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KARACHI: “International non-governmental organisations (INGOs) also support Pakistan’s development agenda and progress towards meeting sustainable development goals, therefore, the civil society urges the government to immediately withdraw the de-registration letters issued to INGOs,” said Karamat Ali, executive director of the Pakistan Institute of Labour Education and Research (Piler).

He was addressing a joint press conference called by human rights activists and civil society members at the Karachi Press Club on Friday to share their concerns about "shrinking space for discourse on fundamental rights".

They urged the government to ensure provision of all rights without any discrimination.

All participants were of the view that arbitrary laws, many originating from the colonial era that curb freedom of expression, freedom of assembly and freedom of association must be reassessed.

“Pakistan’s civil society in recent years has come under increasing pressure for its work on fundamental freedoms. Not only have the members of civil society faced curbs on their operations, there have also been threats to the lives, security and well-being of those involved in any activity related to the advancement of democratic cause and fundamental freedoms,” he said.

“Pakistan’s civil society comprising human rights defenders, political workers, NGOs, academics, student bodies, media persons, trade unionists and other professionals have worked together as a force to protect democracy, advocate fundamental rights and advance delivery of essential services of health and education while empowering millions of individuals and households by spreading awareness of skills and economic benefits,” he said.

“It has been a partner in the country’s development and has made critical contributions to Pakistan’s political, economic and cultural foundations by assisting the government with work in the development sector to improve lives of people and also voice concerns over violations of fundamental rights,” he added.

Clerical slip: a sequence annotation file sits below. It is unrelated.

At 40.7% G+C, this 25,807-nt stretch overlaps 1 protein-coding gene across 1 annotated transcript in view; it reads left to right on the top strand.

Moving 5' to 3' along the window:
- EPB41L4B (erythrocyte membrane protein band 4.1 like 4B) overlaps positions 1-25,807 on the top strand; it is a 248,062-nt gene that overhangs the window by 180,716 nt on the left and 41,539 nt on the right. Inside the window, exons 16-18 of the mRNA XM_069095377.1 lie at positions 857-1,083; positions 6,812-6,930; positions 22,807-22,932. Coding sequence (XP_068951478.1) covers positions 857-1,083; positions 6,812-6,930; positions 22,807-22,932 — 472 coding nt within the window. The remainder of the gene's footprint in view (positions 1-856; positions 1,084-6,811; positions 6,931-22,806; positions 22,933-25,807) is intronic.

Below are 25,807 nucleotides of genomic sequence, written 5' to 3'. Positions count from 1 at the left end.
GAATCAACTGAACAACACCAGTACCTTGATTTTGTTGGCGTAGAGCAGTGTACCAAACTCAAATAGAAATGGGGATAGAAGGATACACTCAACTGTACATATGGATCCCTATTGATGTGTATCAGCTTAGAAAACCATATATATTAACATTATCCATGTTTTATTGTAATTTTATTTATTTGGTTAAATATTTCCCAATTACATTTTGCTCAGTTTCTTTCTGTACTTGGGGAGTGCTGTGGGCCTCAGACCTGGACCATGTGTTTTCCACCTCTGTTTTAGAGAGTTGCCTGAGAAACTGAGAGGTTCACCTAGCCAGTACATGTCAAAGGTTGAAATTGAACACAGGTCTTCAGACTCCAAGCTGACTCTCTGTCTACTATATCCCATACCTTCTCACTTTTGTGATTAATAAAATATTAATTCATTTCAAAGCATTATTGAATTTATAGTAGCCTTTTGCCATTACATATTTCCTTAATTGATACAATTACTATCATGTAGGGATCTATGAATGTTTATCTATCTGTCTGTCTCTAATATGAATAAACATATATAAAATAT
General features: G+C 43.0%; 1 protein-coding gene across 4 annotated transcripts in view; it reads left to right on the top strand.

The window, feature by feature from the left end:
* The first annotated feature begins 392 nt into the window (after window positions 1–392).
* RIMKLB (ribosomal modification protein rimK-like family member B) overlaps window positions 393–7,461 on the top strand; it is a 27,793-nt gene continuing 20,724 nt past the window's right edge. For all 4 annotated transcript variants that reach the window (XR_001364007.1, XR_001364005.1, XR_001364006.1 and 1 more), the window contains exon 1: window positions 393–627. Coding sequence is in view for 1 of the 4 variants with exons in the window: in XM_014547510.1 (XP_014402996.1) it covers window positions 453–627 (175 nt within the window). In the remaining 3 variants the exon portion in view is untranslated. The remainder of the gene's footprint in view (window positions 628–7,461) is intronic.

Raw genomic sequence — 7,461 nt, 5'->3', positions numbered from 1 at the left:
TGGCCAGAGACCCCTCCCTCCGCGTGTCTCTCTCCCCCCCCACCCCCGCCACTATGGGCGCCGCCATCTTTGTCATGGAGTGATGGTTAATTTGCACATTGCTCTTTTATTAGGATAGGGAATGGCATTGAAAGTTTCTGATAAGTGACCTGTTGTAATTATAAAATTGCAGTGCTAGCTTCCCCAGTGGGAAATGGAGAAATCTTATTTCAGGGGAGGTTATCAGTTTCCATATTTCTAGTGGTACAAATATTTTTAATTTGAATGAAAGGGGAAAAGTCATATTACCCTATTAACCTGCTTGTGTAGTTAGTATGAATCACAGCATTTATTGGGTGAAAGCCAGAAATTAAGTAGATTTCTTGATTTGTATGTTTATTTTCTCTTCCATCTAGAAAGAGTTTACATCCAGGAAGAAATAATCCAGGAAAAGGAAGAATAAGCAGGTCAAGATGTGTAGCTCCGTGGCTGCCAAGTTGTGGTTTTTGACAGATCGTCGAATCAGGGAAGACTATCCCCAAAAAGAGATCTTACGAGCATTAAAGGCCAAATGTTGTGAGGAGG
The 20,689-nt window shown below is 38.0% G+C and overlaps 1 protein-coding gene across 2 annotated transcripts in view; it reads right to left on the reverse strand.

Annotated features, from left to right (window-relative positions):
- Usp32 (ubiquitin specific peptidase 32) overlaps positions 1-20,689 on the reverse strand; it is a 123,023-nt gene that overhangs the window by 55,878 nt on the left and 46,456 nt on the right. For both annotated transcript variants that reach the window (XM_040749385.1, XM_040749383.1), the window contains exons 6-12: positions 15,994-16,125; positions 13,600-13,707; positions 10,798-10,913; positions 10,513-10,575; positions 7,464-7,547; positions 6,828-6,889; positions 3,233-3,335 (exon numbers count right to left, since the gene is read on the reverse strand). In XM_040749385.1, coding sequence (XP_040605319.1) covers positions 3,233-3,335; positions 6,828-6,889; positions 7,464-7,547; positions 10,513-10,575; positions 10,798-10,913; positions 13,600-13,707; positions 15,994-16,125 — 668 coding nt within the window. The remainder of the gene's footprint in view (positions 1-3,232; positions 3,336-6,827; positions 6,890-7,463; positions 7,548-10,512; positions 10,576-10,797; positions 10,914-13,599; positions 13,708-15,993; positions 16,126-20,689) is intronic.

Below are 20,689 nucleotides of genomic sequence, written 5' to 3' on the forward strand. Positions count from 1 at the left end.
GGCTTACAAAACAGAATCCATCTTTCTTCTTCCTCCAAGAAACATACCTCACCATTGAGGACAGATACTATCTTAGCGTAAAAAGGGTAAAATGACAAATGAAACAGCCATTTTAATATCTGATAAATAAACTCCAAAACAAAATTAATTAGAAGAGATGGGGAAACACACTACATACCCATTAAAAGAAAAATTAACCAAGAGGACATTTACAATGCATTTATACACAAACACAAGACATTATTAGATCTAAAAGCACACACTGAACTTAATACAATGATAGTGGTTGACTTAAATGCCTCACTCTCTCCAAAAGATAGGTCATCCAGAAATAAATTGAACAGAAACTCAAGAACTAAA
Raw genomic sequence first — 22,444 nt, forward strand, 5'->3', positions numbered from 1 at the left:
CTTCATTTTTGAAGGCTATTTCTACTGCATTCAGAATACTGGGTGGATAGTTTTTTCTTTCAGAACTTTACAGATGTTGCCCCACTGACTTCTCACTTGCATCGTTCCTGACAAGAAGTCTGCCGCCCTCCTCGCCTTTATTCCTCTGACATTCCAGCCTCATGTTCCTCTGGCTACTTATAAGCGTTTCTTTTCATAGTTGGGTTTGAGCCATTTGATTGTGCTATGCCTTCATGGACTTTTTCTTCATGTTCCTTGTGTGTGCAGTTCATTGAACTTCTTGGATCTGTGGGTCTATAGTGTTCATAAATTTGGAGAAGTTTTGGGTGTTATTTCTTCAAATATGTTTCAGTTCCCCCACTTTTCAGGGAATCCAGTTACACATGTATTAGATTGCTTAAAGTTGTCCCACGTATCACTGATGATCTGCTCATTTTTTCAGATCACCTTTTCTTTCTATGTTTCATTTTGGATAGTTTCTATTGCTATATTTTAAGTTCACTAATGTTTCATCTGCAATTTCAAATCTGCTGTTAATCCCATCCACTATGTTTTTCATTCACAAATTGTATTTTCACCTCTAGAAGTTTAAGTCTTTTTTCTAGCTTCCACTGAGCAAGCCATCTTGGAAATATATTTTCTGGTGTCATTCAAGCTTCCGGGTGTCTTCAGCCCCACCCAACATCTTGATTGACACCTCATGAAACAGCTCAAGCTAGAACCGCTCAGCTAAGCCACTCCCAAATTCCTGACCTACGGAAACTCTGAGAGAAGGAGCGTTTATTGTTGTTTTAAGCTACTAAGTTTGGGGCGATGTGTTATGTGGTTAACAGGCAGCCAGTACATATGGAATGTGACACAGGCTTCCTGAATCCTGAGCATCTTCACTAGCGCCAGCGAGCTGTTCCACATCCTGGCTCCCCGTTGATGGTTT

“The civil society in Pakistan and around the world endorses greater transparency and accountability at various levels and welcomes initiatives to refine laws and policies in order to meet challenges of the modern era. But recently, there have been a series of actions by the state and non-state actors targeting different sections of civil society, particularly the non-governmental sector by discrediting their work, initiating malicious campaigns and even directing threats and intimidating actions that have directly affected the lives of those associated with this sector,” he said.

“Such kind of curbs are in addition to targeting journalists and members of professional bodies, attacks on human rights defenders and creating a hostile environment against all critical elements of democracy,” he said.

The press conference was also attended by chairman, Pakistan Fisherfolk Forum Mohammad Ali Shah, Habibuddin Junaidi of People’s Labour Bureau, advocate of Sindh Human Rights Defenders Network Ali Palh, senior human rights activist Zulfiqar Halepoto, senior trade unionist Manzoor Razi and Qamrul Hassan of the International Union of Food Workers, South Asia, who also presented a charter of fundamental rights.

The charter is directed towards the newly-elected federal and provincial governments.

“We see the formation of a new democratic government, which came to power with an agenda of change as a sign of fresh beginning for Pakistan’s civil society. Both the Pakistan Tehreek-i-Insaf and the Pakistan Peoples Party have expressed in their respective manifestos their commitment to fundamental rights enshrined in the Constitution,” said Karamat Ali.

He said that the Financial Action Task Force’s (FATF) grey list warned Pakistan to halt the financing of terror groups working in the disguise of NGOs.

“However, instead of banning such outfits the government is asking legally established local and international NGOs to close their operations here. There is a need for the government to reconsider its actions against authorised members of civil society,” he said.

“We feel that the requirements of FATF are being misinterpreted. Therefore, there is a need to re-evaluate and work towards developing strategies to identify the unauthorised NGOs,” he added.

It was stressed that the government revisit the INGO Registration Policy Framework 2015 through a consultative process as accountability and transparency mechanisms should come through a transparent and consultative process.

“We urge the government to form a representative committee comprising parliamentarians, human rights institutions ... and members of civil society to develop a structure that supports dialogue between the government and civil society so that any reservations towards transparency and accountability could be addressed,” he said.

Published in Dawn, November 24th, 2018

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